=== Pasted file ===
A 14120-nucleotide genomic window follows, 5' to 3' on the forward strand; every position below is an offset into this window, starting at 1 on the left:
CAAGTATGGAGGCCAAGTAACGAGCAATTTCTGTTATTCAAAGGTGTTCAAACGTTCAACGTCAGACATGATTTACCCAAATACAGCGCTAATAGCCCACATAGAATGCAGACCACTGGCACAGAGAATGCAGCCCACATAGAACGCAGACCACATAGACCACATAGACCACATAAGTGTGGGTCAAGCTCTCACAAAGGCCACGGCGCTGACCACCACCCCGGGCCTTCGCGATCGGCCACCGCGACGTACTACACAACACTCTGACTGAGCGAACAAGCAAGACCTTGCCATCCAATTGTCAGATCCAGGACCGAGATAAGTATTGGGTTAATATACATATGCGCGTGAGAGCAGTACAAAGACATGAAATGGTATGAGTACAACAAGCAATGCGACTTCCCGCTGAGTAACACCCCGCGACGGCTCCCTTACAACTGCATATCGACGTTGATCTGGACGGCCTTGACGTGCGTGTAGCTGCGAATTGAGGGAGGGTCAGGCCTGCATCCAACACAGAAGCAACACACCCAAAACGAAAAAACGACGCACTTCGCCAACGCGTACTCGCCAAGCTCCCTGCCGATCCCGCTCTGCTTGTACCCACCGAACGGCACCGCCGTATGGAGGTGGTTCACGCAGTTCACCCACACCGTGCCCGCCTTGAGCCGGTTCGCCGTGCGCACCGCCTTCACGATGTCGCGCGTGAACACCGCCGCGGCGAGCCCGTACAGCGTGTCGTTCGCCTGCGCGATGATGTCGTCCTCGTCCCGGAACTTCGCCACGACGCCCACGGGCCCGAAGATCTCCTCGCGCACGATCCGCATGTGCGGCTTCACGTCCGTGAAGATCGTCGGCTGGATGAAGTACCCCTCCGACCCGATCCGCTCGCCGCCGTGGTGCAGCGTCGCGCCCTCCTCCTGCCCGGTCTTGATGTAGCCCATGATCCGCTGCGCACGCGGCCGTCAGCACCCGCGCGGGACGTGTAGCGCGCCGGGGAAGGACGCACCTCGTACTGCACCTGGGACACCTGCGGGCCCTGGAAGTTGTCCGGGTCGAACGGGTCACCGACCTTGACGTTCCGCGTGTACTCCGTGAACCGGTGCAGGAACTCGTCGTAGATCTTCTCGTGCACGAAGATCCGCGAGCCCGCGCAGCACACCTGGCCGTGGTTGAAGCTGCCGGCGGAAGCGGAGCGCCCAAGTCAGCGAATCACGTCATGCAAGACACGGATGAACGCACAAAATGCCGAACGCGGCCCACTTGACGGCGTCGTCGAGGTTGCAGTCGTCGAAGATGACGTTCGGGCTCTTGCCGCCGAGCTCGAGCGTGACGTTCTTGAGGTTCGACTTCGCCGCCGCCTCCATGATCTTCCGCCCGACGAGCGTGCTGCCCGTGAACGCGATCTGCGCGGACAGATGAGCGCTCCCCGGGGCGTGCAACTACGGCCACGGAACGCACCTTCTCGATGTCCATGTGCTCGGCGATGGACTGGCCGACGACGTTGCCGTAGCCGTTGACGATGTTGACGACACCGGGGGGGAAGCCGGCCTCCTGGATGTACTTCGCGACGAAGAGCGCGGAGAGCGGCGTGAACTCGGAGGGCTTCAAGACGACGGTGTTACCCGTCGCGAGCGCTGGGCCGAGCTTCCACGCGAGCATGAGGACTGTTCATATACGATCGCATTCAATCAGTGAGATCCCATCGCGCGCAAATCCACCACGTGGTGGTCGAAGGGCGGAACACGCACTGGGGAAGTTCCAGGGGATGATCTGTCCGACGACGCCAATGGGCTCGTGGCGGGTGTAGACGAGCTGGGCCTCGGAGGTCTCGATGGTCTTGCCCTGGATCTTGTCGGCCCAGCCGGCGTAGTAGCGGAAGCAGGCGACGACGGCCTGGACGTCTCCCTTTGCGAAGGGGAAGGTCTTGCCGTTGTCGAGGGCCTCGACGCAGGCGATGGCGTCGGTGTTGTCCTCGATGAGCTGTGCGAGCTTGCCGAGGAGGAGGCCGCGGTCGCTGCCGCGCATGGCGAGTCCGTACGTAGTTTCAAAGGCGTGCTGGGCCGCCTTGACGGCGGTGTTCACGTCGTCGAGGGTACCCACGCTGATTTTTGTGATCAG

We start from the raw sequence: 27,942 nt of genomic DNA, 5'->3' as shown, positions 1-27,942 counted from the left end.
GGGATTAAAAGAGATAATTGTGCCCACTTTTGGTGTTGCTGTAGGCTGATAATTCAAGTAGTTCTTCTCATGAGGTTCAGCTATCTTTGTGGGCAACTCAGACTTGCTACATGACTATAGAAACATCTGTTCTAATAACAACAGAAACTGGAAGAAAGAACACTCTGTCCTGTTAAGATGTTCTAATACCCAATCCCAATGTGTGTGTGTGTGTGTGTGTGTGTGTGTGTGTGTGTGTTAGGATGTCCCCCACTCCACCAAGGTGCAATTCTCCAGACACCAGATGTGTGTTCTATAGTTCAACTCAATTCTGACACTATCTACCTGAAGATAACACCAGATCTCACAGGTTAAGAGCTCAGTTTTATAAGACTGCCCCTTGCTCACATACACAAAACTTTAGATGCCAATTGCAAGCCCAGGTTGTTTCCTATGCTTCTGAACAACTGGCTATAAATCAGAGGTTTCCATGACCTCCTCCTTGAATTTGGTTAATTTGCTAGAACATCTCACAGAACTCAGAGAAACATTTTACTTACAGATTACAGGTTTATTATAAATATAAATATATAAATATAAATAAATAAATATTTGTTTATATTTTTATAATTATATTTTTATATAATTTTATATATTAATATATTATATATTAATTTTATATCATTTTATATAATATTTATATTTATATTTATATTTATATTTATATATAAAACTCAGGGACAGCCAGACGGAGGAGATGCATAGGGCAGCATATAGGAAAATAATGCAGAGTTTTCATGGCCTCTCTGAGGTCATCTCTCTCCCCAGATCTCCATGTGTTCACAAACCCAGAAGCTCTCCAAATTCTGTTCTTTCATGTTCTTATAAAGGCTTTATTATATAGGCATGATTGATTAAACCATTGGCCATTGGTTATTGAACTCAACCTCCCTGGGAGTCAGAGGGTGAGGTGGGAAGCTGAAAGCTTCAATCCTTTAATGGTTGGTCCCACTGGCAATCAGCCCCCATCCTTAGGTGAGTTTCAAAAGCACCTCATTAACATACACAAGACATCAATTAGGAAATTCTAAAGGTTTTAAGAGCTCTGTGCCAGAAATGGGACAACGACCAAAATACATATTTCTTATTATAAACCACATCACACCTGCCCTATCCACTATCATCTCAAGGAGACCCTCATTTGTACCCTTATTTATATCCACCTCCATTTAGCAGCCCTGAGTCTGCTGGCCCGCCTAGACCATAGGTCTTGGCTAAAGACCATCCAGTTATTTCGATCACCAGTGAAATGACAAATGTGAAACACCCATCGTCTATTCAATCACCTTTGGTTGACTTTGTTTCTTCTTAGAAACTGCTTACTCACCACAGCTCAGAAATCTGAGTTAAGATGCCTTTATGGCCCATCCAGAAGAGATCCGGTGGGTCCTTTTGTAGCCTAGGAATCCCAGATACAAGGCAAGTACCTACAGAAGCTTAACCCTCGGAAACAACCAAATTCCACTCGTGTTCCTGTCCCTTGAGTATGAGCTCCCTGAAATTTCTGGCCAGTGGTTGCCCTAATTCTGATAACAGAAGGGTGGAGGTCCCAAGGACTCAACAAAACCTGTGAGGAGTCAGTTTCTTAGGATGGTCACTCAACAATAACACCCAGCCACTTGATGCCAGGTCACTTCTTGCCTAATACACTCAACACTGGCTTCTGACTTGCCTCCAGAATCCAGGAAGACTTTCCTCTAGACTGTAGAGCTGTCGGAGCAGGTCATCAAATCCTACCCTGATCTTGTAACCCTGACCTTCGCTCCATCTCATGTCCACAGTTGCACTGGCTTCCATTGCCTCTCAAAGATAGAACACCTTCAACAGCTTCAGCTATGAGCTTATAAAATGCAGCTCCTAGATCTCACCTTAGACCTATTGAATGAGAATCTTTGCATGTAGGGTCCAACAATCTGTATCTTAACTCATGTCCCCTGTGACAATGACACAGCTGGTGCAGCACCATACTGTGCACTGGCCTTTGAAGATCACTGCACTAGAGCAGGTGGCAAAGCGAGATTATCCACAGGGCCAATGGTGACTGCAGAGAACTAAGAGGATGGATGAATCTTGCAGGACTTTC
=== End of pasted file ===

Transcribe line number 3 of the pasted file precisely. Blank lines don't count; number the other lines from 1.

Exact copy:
We start from the raw sequence: 27,942 nt of genomic DNA, 5'->3' as shown, positions 1-27,942 counted from the left end.